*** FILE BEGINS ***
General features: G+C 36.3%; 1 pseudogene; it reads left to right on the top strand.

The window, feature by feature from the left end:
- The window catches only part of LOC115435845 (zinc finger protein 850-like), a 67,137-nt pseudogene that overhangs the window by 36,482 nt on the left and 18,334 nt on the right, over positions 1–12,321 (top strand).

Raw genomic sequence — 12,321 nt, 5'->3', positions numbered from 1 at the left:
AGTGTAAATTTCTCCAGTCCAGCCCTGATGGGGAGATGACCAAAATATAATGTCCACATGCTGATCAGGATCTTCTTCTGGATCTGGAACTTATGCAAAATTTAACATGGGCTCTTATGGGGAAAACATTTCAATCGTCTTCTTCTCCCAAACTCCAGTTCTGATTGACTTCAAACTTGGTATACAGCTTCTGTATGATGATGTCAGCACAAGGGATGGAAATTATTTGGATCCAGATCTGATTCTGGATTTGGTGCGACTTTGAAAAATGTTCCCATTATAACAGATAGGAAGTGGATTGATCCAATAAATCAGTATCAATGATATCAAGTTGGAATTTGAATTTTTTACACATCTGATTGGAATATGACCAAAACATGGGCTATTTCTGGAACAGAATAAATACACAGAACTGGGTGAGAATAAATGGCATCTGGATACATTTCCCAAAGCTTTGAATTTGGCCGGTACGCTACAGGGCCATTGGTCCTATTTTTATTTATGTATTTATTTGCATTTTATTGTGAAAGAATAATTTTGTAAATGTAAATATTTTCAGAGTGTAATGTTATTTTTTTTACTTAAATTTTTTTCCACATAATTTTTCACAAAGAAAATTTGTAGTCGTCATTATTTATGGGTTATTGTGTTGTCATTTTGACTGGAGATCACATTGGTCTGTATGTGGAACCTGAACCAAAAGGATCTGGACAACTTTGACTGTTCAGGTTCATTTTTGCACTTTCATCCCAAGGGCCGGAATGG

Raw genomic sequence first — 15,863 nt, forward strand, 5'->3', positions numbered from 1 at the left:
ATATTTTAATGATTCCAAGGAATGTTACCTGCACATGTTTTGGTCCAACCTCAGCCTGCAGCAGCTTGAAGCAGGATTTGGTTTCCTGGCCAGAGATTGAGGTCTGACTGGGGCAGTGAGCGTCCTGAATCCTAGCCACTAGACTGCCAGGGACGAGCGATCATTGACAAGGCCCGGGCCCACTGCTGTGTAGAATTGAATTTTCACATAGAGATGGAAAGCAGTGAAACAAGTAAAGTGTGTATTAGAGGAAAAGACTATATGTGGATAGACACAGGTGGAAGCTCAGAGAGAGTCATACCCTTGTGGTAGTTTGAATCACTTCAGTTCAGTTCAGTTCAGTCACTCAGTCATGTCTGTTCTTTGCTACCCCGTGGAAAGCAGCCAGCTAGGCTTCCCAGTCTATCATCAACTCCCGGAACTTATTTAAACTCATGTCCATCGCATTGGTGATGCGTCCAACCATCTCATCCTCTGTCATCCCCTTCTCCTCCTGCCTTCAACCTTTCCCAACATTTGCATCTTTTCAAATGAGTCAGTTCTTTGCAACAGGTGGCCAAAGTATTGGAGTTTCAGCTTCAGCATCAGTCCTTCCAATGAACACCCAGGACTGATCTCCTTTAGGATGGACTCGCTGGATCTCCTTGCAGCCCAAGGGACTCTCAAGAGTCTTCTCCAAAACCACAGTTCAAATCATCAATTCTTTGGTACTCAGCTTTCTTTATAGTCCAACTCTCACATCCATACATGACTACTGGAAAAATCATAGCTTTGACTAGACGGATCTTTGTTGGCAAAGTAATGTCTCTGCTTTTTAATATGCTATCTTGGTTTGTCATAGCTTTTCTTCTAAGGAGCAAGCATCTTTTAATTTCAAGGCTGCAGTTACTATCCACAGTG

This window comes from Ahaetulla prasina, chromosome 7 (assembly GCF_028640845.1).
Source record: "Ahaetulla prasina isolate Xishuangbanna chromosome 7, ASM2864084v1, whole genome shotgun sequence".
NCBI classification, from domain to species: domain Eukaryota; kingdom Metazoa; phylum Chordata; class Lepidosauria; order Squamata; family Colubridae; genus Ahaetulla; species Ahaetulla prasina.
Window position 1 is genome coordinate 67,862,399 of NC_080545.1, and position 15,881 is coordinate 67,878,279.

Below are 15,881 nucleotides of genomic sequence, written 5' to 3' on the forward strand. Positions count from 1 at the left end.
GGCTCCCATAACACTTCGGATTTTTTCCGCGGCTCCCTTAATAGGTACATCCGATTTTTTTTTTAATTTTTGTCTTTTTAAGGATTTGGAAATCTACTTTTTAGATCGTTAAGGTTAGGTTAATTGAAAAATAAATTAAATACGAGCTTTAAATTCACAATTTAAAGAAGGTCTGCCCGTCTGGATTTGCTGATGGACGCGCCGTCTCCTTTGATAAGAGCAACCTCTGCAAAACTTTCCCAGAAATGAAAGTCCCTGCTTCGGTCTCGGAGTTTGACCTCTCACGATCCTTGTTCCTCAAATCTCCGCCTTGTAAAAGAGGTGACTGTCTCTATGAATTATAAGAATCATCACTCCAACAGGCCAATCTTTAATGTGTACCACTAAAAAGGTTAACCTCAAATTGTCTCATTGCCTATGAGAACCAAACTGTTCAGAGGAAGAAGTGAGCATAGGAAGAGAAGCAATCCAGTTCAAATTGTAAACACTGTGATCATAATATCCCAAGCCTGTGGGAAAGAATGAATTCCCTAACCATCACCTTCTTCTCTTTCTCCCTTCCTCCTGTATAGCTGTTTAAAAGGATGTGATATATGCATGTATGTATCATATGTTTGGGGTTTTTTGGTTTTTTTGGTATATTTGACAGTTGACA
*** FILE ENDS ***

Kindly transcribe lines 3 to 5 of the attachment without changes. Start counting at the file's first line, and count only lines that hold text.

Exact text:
- The window catches only part of LOC115435845 (zinc finger protein 850-like), a 67,137-nt pseudogene that overhangs the window by 36,482 nt on the left and 18,334 nt on the right, over positions 1–12,321 (top strand).

Raw genomic sequence — 12,321 nt, 5'->3', positions numbered from 1 at the left:
AGTGTAAATTTCTCCAGTCCAGCCCTGATGGGGAGATGACCAAAATATAATGTCCACATGCTGATCAGGATCTTCTTCTGGATCTGGAACTTATGCAAAATTTAACATGGGCTCTTATGGGGAAAACATTTCAATCGTCTTCTTCTCCCAAACTCCAGTTCTGATTGACTTCAAACTTGGTATACAGCTTCTGTATGATGATGTCAGCACAAGGGATGGAAATTATTTGGATCCAGATCTGATTCTGGATTTGGTGCGACTTTGAAAAATGTTCCCATTATAACAGATAGGAAGTGGATTGATCCAATAAATCAGTATCAATGATATCAAGTTGGAATTTGAATTTTTTACACATCTGATTGGAATATGACCAAAACATGGGCTATTTCTGGAACAGAATAAATACACAGAACTGGGTGAGAATAAATGGCATCTGGATACATTTCCCAAAGCTTTGAATTTGGCCGGTACGCTACAGGGCCATTGGTCCTATTTTTATTTATGTATTTATTTGCATTTTATTGTGAAAGAATAATTTTGTAAATGTAAATATTTTCAGAGTGTAATGTTATTTTTTTTACTTAAATTTTTTTCCACATAATTTTTCACAAAGAAAATTTGTAGTCGTCATTATTTATGGGTTATTGTGTTGTCATTTTGACTGGAGATCACATTGGTCTGTATGTGGAACCTGAACCAAAAGGATCTGGACAACTTTGACTGTTCAGGTTCATTTTTGCACTTTCATCCCAAGGGCCGGAATGG